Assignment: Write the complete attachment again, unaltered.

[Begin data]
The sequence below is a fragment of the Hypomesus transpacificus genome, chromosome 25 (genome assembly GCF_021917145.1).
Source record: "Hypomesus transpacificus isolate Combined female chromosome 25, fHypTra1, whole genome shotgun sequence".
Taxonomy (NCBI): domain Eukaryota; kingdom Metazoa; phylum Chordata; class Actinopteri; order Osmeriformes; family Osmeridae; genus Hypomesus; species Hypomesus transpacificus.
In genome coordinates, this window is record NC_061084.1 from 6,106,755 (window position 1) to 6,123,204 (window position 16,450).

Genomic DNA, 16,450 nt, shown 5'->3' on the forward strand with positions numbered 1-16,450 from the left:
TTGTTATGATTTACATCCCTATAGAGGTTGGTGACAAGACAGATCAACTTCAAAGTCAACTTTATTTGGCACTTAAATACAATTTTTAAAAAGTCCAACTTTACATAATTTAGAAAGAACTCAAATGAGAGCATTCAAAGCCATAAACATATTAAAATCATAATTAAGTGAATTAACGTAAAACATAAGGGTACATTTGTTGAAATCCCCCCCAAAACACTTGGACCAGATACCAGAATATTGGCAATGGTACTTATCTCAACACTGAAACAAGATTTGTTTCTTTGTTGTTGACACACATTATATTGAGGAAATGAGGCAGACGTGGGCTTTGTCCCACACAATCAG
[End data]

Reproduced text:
The sequence below is a fragment of the Hypomesus transpacificus genome, chromosome 25 (genome assembly GCF_021917145.1).
Source record: "Hypomesus transpacificus isolate Combined female chromosome 25, fHypTra1, whole genome shotgun sequence".
Taxonomy (NCBI): domain Eukaryota; kingdom Metazoa; phylum Chordata; class Actinopteri; order Osmeriformes; family Osmeridae; genus Hypomesus; species Hypomesus transpacificus.
In genome coordinates, this window is record NC_061084.1 from 6,106,755 (window position 1) to 6,123,204 (window position 16,450).

Genomic DNA, 16,450 nt, shown 5'->3' on the forward strand with positions numbered 1-16,450 from the left:
TTGTTATGATTTACATCCCTATAGAGGTTGGTGACAAGACAGATCAACTTCAAAGTCAACTTTATTTGGCACTTAAATACAATTTTTAAAAAGTCCAACTTTACATAATTTAGAAAGAACTCAAATGAGAGCATTCAAAGCCATAAACATATTAAAATCATAATTAAGTGAATTAACGTAAAACATAAGGGTACATTTGTTGAAATCCCCCCCAAAACACTTGGACCAGATACCAGAATATTGGCAATGGTACTTATCTCAACACTGAAACAAGATTTGTTTCTTTGTTGTTGACACACATTATATTGAGGAAATGAGGCAGACGTGGGCTTTGTCCCACACAATCAG